Wednesday, December 01, 2010

"all my tubes and wires and careful notes"



so we are eating some delicious food at a place that specializes in providing that during the luncheon hour, and my friend leans back in his chair and posits something that has obviously been growing within him for awhile.

"i think science is crowding out God." he says

then he proceeds to make a case for it. the things that have been traditionally attributed to God are being explained, one by one, by science. examples flow like sweet wine as he paints a picture of this God person being effectively relegated to superintending little bits of almost completely irrelevant void.

it's funny how two people can draw entirely different conclusions from the same observational data... factor faith and theology into things and the polarity increases.

in this case, as in most, i think science is used best to somehow reinforce what we already suspect to be true. so whereas, my friend embraces the void and is quite comfortable with the incredible shrinking god, i embrace the presence and am quite comfortable with the increasingly revealed God. scientifically speaking, in the end it's all theory and one theory is as good as the next, right? we can't prove God any more than we can disprove God... especially if we have room in our theology for ongoing revelation.

what i mean is this: in my view, God doesn't cease to be involved in things simply because we come to understand a bit more about how they fit into the large 3D jigsaw puzzle called 'physical reality.' the fact that we can see a connection between this and that event only threatens the theology of the man who expects God and God's actions to be completely mysterious, completely invisible, completely unexplainable... but where is that written down?

if one holds to the idea that God is involved, whether actively manipulating objects or simply setting wheels in motion, then the explanation of the movements of those objects or the rate and rotation of the wheels and how they fit with others in a giant clocklike construction of mindblowingly intricate cogs is really cause to marvel and exult.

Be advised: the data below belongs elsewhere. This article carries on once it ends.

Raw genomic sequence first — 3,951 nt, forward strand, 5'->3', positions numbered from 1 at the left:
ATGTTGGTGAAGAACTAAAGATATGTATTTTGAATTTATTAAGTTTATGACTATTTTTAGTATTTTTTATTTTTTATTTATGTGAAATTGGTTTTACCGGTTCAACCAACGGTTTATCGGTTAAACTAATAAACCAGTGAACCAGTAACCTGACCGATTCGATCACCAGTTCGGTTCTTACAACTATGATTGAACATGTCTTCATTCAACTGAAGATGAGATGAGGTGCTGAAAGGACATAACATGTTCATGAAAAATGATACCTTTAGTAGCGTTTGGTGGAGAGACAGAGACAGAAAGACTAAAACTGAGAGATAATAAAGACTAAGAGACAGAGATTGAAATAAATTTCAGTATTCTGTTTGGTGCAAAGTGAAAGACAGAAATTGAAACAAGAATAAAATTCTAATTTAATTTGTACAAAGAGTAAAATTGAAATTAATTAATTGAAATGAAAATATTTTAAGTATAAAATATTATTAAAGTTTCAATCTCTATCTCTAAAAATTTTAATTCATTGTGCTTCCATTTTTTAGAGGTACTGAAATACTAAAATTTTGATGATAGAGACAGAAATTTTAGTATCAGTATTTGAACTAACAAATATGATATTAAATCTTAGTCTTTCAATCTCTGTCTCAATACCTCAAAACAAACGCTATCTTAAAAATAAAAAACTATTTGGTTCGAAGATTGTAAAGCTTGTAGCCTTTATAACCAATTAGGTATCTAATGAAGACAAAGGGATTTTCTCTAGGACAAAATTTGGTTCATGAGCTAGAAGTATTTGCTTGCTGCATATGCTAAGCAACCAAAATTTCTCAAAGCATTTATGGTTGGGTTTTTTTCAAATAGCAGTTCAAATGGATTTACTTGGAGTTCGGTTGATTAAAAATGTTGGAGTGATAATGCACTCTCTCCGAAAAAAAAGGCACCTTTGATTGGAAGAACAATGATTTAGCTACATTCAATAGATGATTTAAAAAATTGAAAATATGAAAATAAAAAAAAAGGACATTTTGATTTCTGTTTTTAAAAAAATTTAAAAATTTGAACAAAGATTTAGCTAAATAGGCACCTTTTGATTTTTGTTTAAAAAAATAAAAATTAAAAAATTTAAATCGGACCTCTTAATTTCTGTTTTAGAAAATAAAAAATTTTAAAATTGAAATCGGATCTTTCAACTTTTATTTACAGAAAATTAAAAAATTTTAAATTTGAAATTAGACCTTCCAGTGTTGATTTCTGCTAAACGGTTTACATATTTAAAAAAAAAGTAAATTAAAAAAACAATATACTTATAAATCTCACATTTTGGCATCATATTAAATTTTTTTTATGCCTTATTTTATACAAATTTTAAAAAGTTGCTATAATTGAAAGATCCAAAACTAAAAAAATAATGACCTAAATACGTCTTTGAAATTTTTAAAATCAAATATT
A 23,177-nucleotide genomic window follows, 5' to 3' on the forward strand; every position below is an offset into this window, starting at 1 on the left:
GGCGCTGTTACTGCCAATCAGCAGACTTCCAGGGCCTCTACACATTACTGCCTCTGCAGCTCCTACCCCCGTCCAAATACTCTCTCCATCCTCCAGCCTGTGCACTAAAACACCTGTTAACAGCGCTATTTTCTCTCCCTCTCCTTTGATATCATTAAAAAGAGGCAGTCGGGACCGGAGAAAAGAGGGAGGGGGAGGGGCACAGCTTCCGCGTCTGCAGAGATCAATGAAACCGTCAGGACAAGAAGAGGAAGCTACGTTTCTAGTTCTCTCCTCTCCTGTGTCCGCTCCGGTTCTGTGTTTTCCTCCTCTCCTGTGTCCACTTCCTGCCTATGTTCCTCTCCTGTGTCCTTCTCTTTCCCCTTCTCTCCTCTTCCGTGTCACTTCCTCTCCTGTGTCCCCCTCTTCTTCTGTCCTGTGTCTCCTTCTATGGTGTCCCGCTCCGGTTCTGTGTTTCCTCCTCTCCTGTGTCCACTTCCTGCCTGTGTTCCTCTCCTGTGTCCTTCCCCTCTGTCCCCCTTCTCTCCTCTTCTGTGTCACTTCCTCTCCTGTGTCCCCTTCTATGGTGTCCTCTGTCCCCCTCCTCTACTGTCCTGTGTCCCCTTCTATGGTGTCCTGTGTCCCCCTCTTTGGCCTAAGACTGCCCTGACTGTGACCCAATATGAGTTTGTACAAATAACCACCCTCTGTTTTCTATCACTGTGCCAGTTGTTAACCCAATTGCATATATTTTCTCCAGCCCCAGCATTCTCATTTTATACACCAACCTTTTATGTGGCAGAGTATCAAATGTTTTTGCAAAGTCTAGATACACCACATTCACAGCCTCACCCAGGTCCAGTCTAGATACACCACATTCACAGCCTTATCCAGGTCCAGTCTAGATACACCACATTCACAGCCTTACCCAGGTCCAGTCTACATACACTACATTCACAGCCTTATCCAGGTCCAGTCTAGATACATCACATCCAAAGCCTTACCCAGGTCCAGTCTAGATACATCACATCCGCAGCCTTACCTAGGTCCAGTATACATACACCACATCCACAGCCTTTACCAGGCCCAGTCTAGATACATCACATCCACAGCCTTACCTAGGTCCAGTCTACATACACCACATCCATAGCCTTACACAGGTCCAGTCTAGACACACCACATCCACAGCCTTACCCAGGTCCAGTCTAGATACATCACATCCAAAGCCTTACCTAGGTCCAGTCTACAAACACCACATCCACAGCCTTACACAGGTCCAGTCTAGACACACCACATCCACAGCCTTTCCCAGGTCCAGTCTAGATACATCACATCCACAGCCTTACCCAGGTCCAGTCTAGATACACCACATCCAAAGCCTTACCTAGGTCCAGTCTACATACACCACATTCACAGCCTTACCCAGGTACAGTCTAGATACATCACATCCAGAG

the psalmist speaks of ascribing to God all glory and honour due his name. through even unpardonably sloppy science, my own humble words of praise are simply a bit more informed.

and i like that.
selah

2 Comments:

OpenID societyvs said...

I have been having this debate with atheists for some time now, including people within my own family - concerning science and faith - compatible or not?

For me the essence of life speaks to me about God and creation...not sure why but it always has. Now scientifically they can make all the claims to shoot that down - but is all science cutting edge, end of the story, proof? Or is science changing as well as time goes on? Sciece is not threat to faith as faith is not threat to science.

12/10/2010  
Blogger jollybeggar said...

i agree. it does not have to be an 'either/or' scenario as the religious right has established. it can be 'both/and'...

it is this hardline polarity that is probably to be thanked for the annoying tone of richard dawkins' 'God Delusion'. although the orientation is 180 degrees the other direction, the book has the same pompous, judgemental, condescending feel as a conversation about evolution in certain regions of the american bible belt might have.

12/23/2010  

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